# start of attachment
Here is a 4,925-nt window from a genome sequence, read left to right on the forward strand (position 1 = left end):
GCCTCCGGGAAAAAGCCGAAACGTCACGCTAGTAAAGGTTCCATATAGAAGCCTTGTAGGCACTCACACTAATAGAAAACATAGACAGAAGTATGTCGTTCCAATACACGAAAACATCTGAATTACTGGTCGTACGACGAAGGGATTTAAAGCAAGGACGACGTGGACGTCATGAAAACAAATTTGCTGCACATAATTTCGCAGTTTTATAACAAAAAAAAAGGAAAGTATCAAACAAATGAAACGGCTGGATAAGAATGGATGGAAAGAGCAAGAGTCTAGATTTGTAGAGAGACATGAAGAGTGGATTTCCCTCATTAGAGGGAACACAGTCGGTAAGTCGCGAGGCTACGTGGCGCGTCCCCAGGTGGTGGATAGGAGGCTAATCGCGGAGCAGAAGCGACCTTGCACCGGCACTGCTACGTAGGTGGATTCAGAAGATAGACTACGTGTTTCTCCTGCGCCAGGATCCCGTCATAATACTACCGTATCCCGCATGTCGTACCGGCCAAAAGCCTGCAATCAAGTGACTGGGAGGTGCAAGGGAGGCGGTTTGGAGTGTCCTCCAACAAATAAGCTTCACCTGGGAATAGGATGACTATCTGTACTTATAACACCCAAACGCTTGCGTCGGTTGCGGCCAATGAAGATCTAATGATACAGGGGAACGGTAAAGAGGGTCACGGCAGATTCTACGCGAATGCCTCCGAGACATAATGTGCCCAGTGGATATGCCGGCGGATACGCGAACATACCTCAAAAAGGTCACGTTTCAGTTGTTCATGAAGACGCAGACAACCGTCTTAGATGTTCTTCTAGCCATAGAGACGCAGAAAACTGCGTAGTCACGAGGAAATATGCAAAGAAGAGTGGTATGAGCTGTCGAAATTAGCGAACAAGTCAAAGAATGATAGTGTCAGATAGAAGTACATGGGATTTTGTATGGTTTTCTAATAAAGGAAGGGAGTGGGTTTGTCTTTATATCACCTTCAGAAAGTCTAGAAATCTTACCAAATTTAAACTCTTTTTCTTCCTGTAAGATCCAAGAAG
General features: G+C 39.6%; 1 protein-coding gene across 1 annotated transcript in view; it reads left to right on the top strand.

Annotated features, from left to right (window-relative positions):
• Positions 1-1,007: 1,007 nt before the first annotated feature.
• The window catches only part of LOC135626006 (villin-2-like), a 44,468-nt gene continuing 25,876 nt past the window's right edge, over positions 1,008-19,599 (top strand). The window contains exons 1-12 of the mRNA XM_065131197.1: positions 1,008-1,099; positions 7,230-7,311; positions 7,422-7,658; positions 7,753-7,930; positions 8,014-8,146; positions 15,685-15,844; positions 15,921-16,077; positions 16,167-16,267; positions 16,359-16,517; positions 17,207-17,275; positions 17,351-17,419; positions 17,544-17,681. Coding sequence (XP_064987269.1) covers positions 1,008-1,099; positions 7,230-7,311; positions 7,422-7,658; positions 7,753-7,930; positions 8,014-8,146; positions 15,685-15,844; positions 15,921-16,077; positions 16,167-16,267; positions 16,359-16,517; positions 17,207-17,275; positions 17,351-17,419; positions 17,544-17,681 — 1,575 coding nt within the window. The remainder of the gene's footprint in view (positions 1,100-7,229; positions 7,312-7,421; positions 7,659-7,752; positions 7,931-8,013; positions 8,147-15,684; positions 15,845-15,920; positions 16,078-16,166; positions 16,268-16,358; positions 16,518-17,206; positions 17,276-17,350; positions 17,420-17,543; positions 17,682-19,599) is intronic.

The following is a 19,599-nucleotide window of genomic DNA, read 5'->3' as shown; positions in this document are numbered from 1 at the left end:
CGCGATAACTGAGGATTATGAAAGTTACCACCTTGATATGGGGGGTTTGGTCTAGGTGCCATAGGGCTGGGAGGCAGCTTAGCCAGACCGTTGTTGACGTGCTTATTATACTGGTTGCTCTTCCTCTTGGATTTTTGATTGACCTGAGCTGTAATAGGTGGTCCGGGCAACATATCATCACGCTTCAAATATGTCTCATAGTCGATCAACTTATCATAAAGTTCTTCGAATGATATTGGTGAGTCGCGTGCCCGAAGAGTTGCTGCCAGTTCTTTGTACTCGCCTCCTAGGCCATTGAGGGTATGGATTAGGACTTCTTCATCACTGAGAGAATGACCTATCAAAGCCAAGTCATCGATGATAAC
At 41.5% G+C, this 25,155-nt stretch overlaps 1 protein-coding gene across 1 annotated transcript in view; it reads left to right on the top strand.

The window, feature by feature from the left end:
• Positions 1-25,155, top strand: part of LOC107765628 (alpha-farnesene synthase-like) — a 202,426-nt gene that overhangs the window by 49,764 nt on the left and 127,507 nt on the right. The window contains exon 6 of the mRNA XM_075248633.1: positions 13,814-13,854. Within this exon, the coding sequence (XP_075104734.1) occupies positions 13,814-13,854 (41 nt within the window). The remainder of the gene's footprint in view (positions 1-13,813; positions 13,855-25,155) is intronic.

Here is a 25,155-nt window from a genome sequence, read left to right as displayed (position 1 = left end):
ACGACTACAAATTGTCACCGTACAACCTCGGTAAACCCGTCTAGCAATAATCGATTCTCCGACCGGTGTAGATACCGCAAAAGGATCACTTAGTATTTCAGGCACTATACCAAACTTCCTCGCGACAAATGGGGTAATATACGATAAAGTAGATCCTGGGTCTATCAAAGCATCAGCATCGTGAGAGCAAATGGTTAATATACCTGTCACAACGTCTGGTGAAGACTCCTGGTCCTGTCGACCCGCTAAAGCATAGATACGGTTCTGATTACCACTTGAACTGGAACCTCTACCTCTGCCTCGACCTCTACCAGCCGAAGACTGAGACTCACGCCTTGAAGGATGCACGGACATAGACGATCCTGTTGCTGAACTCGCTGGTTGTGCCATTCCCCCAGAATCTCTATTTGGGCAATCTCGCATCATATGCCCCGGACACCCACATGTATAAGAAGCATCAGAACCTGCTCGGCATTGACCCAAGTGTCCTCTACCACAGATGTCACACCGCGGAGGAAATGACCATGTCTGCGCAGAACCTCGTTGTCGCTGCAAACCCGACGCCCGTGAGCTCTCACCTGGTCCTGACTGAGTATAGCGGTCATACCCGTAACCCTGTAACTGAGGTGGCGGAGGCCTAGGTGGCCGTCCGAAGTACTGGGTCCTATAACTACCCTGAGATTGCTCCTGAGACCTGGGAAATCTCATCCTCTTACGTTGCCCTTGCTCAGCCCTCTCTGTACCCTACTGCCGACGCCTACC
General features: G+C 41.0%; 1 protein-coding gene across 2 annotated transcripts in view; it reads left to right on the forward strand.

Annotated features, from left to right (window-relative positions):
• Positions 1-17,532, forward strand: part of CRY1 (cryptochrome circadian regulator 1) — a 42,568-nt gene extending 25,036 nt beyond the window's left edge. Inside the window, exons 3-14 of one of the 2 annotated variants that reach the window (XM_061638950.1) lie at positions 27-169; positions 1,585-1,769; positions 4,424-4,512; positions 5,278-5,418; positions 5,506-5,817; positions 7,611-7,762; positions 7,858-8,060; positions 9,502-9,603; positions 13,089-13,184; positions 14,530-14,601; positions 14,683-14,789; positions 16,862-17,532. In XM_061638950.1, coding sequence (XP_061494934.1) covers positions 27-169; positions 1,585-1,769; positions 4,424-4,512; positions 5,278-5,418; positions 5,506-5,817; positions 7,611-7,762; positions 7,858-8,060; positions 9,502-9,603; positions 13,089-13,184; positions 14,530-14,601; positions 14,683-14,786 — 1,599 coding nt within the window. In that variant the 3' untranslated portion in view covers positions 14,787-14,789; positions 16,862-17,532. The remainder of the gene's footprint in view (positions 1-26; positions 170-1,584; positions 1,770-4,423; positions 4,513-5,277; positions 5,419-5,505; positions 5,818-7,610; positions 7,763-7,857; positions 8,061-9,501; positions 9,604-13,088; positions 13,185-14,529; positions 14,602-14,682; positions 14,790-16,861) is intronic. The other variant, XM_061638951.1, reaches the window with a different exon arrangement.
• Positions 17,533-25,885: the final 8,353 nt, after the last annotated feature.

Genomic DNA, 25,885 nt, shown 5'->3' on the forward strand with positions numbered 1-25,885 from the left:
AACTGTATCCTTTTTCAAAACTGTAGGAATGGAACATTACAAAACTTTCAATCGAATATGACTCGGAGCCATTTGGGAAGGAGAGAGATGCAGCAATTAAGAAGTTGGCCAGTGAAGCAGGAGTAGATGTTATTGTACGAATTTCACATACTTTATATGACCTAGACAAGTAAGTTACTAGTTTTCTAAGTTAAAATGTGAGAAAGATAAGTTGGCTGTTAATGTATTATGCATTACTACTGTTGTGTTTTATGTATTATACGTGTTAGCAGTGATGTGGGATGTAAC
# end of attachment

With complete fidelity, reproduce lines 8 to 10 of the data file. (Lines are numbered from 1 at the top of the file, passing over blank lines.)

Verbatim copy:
CGCGATAACTGAGGATTATGAAAGTTACCACCTTGATATGGGGGGTTTGGTCTAGGTGCCATAGGGCTGGGAGGCAGCTTAGCCAGACCGTTGTTGACGTGCTTATTATACTGGTTGCTCTTCCTCTTGGATTTTTGATTGACCTGAGCTGTAATAGGTGGTCCGGGCAACATATCATCACGCTTCAAATATGTCTCATAGTCGATCAACTTATCATAAAGTTCTTCGAATGATATTGGTGAGTCGCGTGCCCGAAGAGTTGCTGCCAGTTCTTTGTACTCGCCTCCTAGGCCATTGAGGGTATGGATTAGGACTTCTTCATCACTGAGAGAATGACCTATCAAAGCCAAGTCATCGATGATAAC
At 41.5% G+C, this 25,155-nt stretch overlaps 1 protein-coding gene across 1 annotated transcript in view; it reads left to right on the top strand.

The window, feature by feature from the left end: